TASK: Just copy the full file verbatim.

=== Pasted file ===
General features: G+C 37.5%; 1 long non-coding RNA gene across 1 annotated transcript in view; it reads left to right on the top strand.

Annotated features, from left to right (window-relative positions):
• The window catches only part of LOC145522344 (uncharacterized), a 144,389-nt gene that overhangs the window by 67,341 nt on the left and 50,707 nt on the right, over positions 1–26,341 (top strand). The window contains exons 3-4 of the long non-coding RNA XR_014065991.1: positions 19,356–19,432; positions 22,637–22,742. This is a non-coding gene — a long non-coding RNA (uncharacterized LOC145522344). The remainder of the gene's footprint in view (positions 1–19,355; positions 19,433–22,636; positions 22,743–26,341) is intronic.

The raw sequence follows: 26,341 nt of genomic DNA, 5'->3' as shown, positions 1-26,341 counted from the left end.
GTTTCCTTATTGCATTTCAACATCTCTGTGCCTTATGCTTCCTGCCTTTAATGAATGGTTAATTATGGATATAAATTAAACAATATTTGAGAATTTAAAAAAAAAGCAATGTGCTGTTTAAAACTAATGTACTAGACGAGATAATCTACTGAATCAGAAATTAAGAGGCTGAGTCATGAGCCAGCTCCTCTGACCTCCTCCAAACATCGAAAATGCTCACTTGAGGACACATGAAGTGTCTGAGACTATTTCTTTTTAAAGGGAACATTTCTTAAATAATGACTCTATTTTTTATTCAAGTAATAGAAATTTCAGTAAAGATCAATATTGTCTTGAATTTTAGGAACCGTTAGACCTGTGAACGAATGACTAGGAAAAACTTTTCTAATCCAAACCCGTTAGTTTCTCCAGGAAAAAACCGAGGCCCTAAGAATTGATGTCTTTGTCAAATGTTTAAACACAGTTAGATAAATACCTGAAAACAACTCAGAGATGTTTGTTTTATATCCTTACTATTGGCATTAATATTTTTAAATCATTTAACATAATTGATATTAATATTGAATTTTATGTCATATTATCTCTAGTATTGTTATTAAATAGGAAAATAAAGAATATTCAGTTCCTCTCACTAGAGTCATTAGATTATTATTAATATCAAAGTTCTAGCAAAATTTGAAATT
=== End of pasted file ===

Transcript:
General features: G+C 37.5%; 1 long non-coding RNA gene across 1 annotated transcript in view; it reads left to right on the top strand.

Annotated features, from left to right (window-relative positions):
• The window catches only part of LOC145522344 (uncharacterized), a 144,389-nt gene that overhangs the window by 67,341 nt on the left and 50,707 nt on the right, over positions 1–26,341 (top strand). The window contains exons 3-4 of the long non-coding RNA XR_014065991.1: positions 19,356–19,432; positions 22,637–22,742. This is a non-coding gene — a long non-coding RNA (uncharacterized LOC145522344). The remainder of the gene's footprint in view (positions 1–19,355; positions 19,433–22,636; positions 22,743–26,341) is intronic.

The raw sequence follows: 26,341 nt of genomic DNA, 5'->3' as shown, positions 1-26,341 counted from the left end.
GTTTCCTTATTGCATTTCAACATCTCTGTGCCTTATGCTTCCTGCCTTTAATGAATGGTTAATTATGGATATAAATTAAACAATATTTGAGAATTTAAAAAAAAAGCAATGTGCTGTTTAAAACTAATGTACTAGACGAGATAATCTACTGAATCAGAAATTAAGAGGCTGAGTCATGAGCCAGCTCCTCTGACCTCCTCCAAACATCGAAAATGCTCACTTGAGGACACATGAAGTGTCTGAGACTATTTCTTTTTAAAGGGAACATTTCTTAAATAATGACTCTATTTTTTATTCAAGTAATAGAAATTTCAGTAAAGATCAATATTGTCTTGAATTTTAGGAACCGTTAGACCTGTGAACGAATGACTAGGAAAAACTTTTCTAATCCAAACCCGTTAGTTTCTCCAGGAAAAAACCGAGGCCCTAAGAATTGATGTCTTTGTCAAATGTTTAAACACAGTTAGATAAATACCTGAAAACAACTCAGAGATGTTTGTTTTATATCCTTACTATTGGCATTAATATTTTTAAATCATTTAACATAATTGATATTAATATTGAATTTTATGTCATATTATCTCTAGTATTGTTATTAAATAGGAAAATAAAGAATATTCAGTTCCTCTCACTAGAGTCATTAGATTATTATTAATATCAAAGTTCTAGCAAAATTTGAAATT